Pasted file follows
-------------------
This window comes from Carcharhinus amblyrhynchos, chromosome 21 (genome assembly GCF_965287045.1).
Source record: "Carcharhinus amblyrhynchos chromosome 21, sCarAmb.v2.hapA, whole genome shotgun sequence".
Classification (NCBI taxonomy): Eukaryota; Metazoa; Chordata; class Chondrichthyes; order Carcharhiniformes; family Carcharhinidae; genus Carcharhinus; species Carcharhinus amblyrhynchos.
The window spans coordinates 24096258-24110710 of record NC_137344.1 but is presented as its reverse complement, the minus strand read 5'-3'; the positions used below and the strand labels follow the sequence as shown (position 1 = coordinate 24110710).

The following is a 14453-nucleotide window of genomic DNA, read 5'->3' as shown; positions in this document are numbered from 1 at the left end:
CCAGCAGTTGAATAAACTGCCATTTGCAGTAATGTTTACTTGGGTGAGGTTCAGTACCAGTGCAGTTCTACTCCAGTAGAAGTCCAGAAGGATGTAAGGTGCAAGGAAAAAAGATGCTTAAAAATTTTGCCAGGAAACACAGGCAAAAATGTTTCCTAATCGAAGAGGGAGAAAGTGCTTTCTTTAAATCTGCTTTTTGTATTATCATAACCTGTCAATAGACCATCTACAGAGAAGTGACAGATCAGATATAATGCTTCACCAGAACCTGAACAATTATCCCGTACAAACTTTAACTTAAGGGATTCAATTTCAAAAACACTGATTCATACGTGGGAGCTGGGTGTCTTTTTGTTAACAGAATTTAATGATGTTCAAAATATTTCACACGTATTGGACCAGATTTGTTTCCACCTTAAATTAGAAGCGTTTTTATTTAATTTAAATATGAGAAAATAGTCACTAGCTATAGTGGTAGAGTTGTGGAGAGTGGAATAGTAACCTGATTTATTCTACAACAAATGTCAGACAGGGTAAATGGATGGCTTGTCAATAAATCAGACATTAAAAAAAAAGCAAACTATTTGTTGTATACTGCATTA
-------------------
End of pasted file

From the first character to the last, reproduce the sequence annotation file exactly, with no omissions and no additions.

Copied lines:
This window comes from Carcharhinus amblyrhynchos, chromosome 21 (genome assembly GCF_965287045.1).
Source record: "Carcharhinus amblyrhynchos chromosome 21, sCarAmb.v2.hapA, whole genome shotgun sequence".
Classification (NCBI taxonomy): Eukaryota; Metazoa; Chordata; class Chondrichthyes; order Carcharhiniformes; family Carcharhinidae; genus Carcharhinus; species Carcharhinus amblyrhynchos.
The window spans coordinates 24096258-24110710 of record NC_137344.1 but is presented as its reverse complement, the minus strand read 5'-3'; the positions used below and the strand labels follow the sequence as shown (position 1 = coordinate 24110710).

The following is a 14453-nucleotide window of genomic DNA, read 5'->3' as shown; positions in this document are numbered from 1 at the left end:
CCAGCAGTTGAATAAACTGCCATTTGCAGTAATGTTTACTTGGGTGAGGTTCAGTACCAGTGCAGTTCTACTCCAGTAGAAGTCCAGAAGGATGTAAGGTGCAAGGAAAAAAGATGCTTAAAAATTTTGCCAGGAAACACAGGCAAAAATGTTTCCTAATCGAAGAGGGAGAAAGTGCTTTCTTTAAATCTGCTTTTTGTATTATCATAACCTGTCAATAGACCATCTACAGAGAAGTGACAGATCAGATATAATGCTTCACCAGAACCTGAACAATTATCCCGTACAAACTTTAACTTAAGGGATTCAATTTCAAAAACACTGATTCATACGTGGGAGCTGGGTGTCTTTTTGTTAACAGAATTTAATGATGTTCAAAATATTTCACACGTATTGGACCAGATTTGTTTCCACCTTAAATTAGAAGCGTTTTTATTTAATTTAAATATGAGAAAATAGTCACTAGCTATAGTGGTAGAGTTGTGGAGAGTGGAATAGTAACCTGATTTATTCTACAACAAATGTCAGACAGGGTAAATGGATGGCTTGTCAATAAATCAGACATTAAAAAAAAAGCAAACTATTTGTTGTATACTGCATTA